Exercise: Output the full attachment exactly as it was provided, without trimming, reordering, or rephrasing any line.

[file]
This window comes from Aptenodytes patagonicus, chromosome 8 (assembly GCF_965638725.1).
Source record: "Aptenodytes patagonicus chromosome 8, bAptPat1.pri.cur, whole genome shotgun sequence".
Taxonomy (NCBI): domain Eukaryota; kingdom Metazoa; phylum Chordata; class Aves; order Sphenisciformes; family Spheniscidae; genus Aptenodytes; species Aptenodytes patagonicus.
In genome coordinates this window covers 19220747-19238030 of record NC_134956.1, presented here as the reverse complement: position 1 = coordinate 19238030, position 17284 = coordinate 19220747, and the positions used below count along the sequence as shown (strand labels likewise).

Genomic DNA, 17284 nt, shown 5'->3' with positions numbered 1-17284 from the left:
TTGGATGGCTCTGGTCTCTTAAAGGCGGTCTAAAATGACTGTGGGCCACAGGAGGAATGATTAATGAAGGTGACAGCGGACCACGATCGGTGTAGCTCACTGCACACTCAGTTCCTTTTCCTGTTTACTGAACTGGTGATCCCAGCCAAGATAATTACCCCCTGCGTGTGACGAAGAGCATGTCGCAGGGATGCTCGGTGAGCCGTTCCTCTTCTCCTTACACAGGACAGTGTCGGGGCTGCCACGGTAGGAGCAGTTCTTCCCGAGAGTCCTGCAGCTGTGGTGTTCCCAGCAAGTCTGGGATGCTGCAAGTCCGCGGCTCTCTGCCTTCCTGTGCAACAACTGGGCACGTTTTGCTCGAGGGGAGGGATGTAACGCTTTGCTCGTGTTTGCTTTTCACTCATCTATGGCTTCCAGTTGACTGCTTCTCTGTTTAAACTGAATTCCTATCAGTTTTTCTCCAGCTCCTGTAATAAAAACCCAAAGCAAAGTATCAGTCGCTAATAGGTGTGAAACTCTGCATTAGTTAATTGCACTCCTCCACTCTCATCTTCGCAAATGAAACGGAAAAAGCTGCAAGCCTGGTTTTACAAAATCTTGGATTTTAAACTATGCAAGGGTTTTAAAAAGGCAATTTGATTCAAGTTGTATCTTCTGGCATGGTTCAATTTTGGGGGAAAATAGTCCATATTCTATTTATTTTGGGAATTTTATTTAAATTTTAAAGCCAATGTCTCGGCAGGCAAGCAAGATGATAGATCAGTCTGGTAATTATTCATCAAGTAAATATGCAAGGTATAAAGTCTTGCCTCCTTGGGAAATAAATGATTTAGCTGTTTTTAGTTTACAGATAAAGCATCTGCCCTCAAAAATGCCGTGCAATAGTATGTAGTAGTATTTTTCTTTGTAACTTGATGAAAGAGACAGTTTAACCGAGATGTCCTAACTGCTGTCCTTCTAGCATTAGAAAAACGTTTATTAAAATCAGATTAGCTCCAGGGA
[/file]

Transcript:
This window comes from Aptenodytes patagonicus, chromosome 8 (assembly GCF_965638725.1).
Source record: "Aptenodytes patagonicus chromosome 8, bAptPat1.pri.cur, whole genome shotgun sequence".
Taxonomy (NCBI): domain Eukaryota; kingdom Metazoa; phylum Chordata; class Aves; order Sphenisciformes; family Spheniscidae; genus Aptenodytes; species Aptenodytes patagonicus.
In genome coordinates this window covers 19220747-19238030 of record NC_134956.1, presented here as the reverse complement: position 1 = coordinate 19238030, position 17284 = coordinate 19220747, and the positions used below count along the sequence as shown (strand labels likewise).

Genomic DNA, 17284 nt, shown 5'->3' with positions numbered 1-17284 from the left:
TTGGATGGCTCTGGTCTCTTAAAGGCGGTCTAAAATGACTGTGGGCCACAGGAGGAATGATTAATGAAGGTGACAGCGGACCACGATCGGTGTAGCTCACTGCACACTCAGTTCCTTTTCCTGTTTACTGAACTGGTGATCCCAGCCAAGATAATTACCCCCTGCGTGTGACGAAGAGCATGTCGCAGGGATGCTCGGTGAGCCGTTCCTCTTCTCCTTACACAGGACAGTGTCGGGGCTGCCACGGTAGGAGCAGTTCTTCCCGAGAGTCCTGCAGCTGTGGTGTTCCCAGCAAGTCTGGGATGCTGCAAGTCCGCGGCTCTCTGCCTTCCTGTGCAACAACTGGGCACGTTTTGCTCGAGGGGAGGGATGTAACGCTTTGCTCGTGTTTGCTTTTCACTCATCTATGGCTTCCAGTTGACTGCTTCTCTGTTTAAACTGAATTCCTATCAGTTTTTCTCCAGCTCCTGTAATAAAAACCCAAAGCAAAGTATCAGTCGCTAATAGGTGTGAAACTCTGCATTAGTTAATTGCACTCCTCCACTCTCATCTTCGCAAATGAAACGGAAAAAGCTGCAAGCCTGGTTTTACAAAATCTTGGATTTTAAACTATGCAAGGGTTTTAAAAAGGCAATTTGATTCAAGTTGTATCTTCTGGCATGGTTCAATTTTGGGGGAAAATAGTCCATATTCTATTTATTTTGGGAATTTTATTTAAATTTTAAAGCCAATGTCTCGGCAGGCAAGCAAGATGATAGATCAGTCTGGTAATTATTCATCAAGTAAATATGCAAGGTATAAAGTCTTGCCTCCTTGGGAAATAAATGATTTAGCTGTTTTTAGTTTACAGATAAAGCATCTGCCCTCAAAAATGCCGTGCAATAGTATGTAGTAGTATTTTTCTTTGTAACTTGATGAAAGAGACAGTTTAACCGAGATGTCCTAACTGCTGTCCTTCTAGCATTAGAAAAACGTTTATTAAAATCAGATTAGCTCCAGGGA